Visigothic Monastic History: Old Paths and New Directions


  • Roger Collins University of Edinburg



Monasticism, Visigothic Kingdom, Spain, Historiography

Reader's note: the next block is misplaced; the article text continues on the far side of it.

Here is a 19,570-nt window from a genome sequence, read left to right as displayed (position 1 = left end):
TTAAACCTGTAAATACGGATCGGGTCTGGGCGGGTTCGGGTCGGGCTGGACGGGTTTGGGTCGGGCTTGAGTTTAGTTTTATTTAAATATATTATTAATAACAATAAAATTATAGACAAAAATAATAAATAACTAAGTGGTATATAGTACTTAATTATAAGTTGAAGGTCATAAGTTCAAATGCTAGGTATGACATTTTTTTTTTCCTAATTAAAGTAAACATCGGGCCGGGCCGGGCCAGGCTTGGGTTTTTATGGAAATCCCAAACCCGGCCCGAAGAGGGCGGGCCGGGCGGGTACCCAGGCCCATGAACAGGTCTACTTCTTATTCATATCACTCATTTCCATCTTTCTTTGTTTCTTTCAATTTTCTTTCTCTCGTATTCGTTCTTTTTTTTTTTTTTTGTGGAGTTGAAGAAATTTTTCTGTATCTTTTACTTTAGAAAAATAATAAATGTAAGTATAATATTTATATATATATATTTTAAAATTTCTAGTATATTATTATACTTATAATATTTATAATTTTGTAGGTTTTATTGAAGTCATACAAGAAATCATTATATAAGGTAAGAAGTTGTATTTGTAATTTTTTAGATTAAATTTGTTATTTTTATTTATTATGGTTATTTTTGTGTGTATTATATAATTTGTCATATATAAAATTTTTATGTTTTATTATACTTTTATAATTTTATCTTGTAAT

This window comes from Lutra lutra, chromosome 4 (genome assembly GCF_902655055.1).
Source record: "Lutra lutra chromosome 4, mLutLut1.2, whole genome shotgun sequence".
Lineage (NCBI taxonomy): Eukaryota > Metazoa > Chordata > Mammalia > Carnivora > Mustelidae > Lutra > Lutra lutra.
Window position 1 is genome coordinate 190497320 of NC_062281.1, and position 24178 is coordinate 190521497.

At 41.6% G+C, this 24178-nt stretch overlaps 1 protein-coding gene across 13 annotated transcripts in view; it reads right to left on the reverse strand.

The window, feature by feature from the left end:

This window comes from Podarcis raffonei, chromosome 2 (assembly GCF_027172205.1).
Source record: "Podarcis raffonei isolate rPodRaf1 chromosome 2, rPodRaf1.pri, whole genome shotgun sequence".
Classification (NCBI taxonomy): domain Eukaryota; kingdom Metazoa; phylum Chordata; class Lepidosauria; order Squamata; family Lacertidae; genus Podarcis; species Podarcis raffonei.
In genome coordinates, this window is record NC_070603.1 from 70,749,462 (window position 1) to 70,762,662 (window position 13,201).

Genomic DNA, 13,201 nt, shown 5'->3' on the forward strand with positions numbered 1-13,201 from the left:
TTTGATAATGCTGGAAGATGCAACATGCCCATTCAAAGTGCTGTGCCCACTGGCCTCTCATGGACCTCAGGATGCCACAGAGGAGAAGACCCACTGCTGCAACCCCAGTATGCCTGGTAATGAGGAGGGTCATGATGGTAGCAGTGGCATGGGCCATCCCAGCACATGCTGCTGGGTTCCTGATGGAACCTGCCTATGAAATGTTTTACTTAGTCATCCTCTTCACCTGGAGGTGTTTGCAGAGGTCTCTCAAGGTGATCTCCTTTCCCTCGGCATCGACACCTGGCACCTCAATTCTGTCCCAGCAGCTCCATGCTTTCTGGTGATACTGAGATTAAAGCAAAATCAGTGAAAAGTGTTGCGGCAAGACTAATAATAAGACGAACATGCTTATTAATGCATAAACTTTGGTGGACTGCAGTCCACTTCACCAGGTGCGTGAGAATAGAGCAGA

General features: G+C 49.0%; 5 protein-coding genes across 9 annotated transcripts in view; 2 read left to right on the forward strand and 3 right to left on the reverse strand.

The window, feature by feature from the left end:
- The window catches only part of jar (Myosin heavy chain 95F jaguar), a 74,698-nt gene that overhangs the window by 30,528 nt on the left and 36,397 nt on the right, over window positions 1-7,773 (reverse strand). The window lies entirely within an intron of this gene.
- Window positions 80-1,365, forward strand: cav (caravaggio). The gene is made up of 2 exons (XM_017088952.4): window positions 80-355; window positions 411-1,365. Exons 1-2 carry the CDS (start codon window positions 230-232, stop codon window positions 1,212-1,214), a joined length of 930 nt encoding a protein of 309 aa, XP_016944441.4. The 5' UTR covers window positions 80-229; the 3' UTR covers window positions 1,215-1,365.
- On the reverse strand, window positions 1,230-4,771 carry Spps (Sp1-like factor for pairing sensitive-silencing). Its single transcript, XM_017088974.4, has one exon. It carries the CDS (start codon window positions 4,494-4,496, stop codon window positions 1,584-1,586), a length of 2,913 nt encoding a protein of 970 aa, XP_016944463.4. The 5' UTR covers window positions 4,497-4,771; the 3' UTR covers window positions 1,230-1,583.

Half a century ago, the evidence for monastic life and practices in the Visigothic kingdom consisted entirely of literary sources of very unequal merit, both in the value of their contents and its interpretation, and in the quality of the editions of them. Over recent decades, the latter has improved, though the lack of a proper critical edition of most of the monastic rules of the period remains a great weakness. After a slightly hesitant start, caused by disagreements over chronology, archaeology has come to play a central role in uncovering and understanding the evidence for Visigothic monasticism. Comparisons with discoveries made in several other geographical contexts, ranging from Egypt to the islands of the Hebrides, can enhance understanding of its scale and importance in the Iberian Peninsula in the post-Roman centuries. While much work remains to be done, it seems from what has now been achieved that Hispanic monasticism was far more extensive and more varied in character than would have been believed fifty years ago. Textual editing and study now need to be accelerated, to keep pace with expected further archaeological discoveries, to provide a better understanding of this important aspect of the history of the Visigothic kingdom.